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Celebrate a Canadian Halloween this year!

halloween pumpkin

Spice up your Halloween Holiday

 

halloween pumpkin snow

Winter is coming… Well, at least in the northern hemisphere it is. The beautiful orange, yellow, red and brown leaves have fallen on the ground and colour is quickly fading from the Canadian countryside. Fortunately the winter season won’t kick off with dull greys! As the leaves are wilting, Jack-o’-lantern like Halloween pumpkins is popping up everywhere.

So whether you are a visitor from abroad, or a Canadian resident, here are some tips to help you acclimatise to winter. Hop over to the nearest Starbucks to get yourself spiced up with a colourful Pumpkin Spice Latté. Go to Wallmart and get yourself some Pumpkin Spice Cheerios to cheer up your mornings. Or get some Pumkin Spice Oreo’s to have with your afternoon tea.

Origins & Customs of Halloween

halloween pumpkin

But why all the pumpkins for Halloween, where do they come from? What inspired the Pumpkin Spice revolution? Is All Hallows’ Eve or as most people know it, Halloween a pumpkin festival? Certainly not! Contrary to popular belief, the holiday did not originate in the United States and unfortunately not in Canada either. Halloween has its roots in the ancient Celtic festival of Samhain, which basically translate into “summer’s end”. The holiday only became popular in Northern America after the great influx of Irish immigrants in the mid 1900’s.

Looking back at the roots of Halloween, it is said that during Samhain spirits of the deceased would revisit their families and that on this night restless spirits or ghosts could exact vengeance on those that wronged them whilst still alive. To ward off these spirits people carved lanterns from turnips. Turnips got replaced by pumpkins in North America because pumpkins are bigger, softer and easier to carve. Another Halloween custom, trick-or-treating comes from mumming, where people dressed up and walked from house to house to pray for the inhabitants in exchange for sweets. Interestingly the first documented case of trick-or-treating on North American soil took place in Kingston, Ontario during Halloween in 1911.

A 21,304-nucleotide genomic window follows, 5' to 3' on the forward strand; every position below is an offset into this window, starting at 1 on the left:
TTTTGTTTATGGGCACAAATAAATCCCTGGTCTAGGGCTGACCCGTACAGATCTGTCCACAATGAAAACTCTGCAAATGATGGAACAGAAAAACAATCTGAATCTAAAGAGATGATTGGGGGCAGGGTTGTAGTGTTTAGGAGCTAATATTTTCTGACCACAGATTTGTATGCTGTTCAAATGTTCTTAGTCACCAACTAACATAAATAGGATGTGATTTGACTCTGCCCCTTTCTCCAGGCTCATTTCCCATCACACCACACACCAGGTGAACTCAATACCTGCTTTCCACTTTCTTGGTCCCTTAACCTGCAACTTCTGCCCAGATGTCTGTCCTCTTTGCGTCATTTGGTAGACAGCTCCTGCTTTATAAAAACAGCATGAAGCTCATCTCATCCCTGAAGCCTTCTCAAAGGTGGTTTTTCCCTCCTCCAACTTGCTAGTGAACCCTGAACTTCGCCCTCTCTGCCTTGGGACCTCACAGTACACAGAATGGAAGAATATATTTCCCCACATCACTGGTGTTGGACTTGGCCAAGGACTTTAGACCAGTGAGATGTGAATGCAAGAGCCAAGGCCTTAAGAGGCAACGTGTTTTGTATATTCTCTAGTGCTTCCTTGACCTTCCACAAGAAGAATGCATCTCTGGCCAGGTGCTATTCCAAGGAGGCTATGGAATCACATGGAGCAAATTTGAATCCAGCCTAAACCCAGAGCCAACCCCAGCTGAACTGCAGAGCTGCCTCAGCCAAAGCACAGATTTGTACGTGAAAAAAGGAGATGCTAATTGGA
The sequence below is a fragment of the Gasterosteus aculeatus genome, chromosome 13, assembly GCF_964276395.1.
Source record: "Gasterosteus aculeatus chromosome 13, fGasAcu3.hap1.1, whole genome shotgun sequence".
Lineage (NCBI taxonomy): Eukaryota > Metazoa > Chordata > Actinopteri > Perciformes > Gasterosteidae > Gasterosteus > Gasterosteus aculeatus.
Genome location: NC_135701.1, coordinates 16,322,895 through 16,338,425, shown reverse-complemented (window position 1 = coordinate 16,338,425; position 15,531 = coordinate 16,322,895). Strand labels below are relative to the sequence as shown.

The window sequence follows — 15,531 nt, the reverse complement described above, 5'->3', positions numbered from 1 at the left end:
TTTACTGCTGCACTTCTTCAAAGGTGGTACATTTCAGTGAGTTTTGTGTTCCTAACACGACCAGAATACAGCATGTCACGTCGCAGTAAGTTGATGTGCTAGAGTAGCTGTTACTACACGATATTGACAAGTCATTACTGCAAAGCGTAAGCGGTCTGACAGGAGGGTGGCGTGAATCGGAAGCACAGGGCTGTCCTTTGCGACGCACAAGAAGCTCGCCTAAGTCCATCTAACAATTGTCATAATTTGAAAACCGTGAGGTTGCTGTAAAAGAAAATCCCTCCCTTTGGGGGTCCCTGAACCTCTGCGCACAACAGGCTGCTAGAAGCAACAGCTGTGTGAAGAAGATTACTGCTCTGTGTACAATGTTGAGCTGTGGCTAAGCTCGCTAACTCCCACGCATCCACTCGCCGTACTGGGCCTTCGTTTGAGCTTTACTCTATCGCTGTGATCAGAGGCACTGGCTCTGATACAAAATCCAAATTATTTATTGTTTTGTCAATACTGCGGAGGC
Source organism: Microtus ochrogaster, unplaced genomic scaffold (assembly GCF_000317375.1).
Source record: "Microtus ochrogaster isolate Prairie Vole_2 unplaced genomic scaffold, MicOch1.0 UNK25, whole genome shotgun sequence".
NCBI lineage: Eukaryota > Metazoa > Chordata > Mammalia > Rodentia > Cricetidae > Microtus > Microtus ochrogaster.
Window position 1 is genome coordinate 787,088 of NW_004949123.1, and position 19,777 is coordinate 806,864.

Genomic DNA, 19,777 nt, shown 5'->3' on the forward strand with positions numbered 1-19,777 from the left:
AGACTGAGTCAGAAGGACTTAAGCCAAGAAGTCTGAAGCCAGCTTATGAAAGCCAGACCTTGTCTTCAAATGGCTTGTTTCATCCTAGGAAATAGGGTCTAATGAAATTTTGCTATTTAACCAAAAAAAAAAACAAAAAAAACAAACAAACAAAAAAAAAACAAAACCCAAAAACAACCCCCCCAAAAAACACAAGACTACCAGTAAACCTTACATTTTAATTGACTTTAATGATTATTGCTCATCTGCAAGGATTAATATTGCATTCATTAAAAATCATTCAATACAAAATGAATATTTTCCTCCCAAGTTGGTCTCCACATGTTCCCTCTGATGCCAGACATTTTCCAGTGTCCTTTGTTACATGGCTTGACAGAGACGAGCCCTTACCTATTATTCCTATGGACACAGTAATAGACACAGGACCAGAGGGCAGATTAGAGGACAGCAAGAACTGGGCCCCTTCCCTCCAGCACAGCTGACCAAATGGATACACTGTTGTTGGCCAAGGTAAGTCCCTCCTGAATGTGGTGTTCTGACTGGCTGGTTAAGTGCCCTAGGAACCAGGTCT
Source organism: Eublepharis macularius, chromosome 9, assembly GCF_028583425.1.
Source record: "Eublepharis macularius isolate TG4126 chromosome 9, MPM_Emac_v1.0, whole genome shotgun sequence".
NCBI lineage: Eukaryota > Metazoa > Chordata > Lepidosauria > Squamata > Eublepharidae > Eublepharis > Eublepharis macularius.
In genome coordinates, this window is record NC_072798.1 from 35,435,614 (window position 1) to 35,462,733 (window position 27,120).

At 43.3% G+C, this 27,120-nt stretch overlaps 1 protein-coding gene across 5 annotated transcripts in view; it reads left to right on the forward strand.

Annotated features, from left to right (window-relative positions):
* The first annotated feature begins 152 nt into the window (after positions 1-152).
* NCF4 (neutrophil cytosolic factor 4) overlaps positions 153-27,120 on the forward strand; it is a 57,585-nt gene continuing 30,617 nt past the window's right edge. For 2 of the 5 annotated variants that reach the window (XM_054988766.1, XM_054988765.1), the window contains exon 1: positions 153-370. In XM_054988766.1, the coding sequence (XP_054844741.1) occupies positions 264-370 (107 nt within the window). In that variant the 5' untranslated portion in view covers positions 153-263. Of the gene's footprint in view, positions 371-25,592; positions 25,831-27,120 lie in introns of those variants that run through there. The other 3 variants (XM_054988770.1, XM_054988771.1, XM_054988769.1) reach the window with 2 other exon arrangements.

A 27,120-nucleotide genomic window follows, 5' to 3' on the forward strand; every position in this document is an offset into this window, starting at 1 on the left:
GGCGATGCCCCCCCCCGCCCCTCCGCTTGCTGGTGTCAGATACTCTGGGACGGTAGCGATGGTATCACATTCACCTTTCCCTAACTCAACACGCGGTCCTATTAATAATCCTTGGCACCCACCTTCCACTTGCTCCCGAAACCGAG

Things to do this Halloween

halloween

But enough of the boring stuff. What can you expect to do in Canada this Halloween? With tours and attractions all across Canada, fit for children and adults alike, there is a little bit of holiday fun for everyone! Take a ghost-guided tour of Old Quebec and learn about the dangerous criminals from hundreds of years ago or. Attend the Annual Pumpkinfest on the Galey Family Farm in Victoria or go for a haunted-Halloween zip-line tour at Adrena Line Zipline Adventure Tours in Sooke. You can also take a spooky train ride through Stanley Park in Vancouver. If you are down for a scare from the underworld, visit the Haunted Atlas Coal Mine in East Coulee for a Big-Boo Halloween tour or go for a Ghouls’ Night Out at Heritage Park Village in Calgary.

Maybe you prefer to stay indoors and enjoy a pint with your friends? No problem; get some properly brewed pumpkin beer from a specialty brewer and have a slice of freshly baked pumpkin bread while you are at it. For those of you that just want to stay at home, be sure to stock up on the toffee apples, roasted corn, pumpkin pie and ghost themed candy for when the trick-or-treaters come knocking.

So what shall it be this Halloween, trick-or-Spiced Pumpkin Latté?

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